Where it looks like itself _ invite.png

Where it looks like itself

curated Dana Kopel

25 July – 11 August 2013

Opening Reception Thursday 25 July, 7-10pm

Where it looks like itself is an exhibition of recent work by Cameron Crawford, Allie Pisarro-Grant, and Marian Tubbs, three artists whose work engages on a conceptual level with materiality and media. All three work largely within self-reflexive material practices, in which form and material are carefully considered as such, but also for their social, historical and ideological implications. The works are about what they are made of, how they are made, how they occupy space—form follows a lack of function; form follows itself.

Often the artists work with found and everyday matter, interspersed with luxury materials (silk, pearl) to form haphazard yet formalist structures and installations. For instance Marian Tubbs’ Allow time (2013): a series of found carpet tiles, installed in situ, some open and “pixellated” with silk and others rolled and bound by a single gold wire. Or Cameron Crawford’s massive Babies. Babies. No Babies. (armpit) (2010), constructed of (among other materials) wood, canvas, pine needles, silver chain, dental floss, mother of pearl—with the inward curve of the canvas echoing the form of the title’s parenthetical last word.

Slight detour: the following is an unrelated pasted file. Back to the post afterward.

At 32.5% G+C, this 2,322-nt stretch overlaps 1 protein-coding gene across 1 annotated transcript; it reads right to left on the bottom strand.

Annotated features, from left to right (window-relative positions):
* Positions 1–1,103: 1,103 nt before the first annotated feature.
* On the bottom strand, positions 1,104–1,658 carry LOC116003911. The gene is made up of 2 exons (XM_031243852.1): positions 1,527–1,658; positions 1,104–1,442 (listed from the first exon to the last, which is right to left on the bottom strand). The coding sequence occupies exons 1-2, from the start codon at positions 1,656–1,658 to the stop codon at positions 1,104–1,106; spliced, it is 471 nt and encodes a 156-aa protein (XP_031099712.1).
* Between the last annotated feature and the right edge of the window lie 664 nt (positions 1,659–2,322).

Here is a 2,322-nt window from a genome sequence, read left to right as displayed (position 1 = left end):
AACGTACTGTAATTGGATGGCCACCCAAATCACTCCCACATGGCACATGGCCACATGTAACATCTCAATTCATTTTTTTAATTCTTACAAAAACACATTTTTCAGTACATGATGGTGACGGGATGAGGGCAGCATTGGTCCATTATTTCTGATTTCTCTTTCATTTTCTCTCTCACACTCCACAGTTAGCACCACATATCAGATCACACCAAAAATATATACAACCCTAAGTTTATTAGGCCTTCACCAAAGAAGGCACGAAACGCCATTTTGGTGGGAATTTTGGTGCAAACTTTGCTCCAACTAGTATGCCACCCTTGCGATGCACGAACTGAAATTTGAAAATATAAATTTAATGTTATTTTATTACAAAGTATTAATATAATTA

And Allie Pisarro-Grant, who makes paintings using chemical pigment dyes meant for the textile industry, forming abstract compositions that split into dots of pigment as the dye spreads across canvas. With each artist, the intended uses of specific materials are disregarded or shifted in order to point back towards their essential materiality. The tension of the work, moreover, exists in the apparent uselessness of tangible things in an increasingly digital world.

If it looks like itself, what does it mean? It means also itself: the works are (in part, to generalize) about their own existence, the banality of the things they are made of and the irrationality of the processes by which they are made. Impossible to write about the works without the sentences turning back on themselves—because that’s what the works do, inhabit a language (visual, material) and turn it back on itself. In a way they are constructed as language is, made up of open signifiers—wood and carpet and silk and floss—that in combination form something that might settle into meaning. But never (and this is crucial) a single or exact meaning: rather, they delineate a space for questions without resolution, for material possibilities.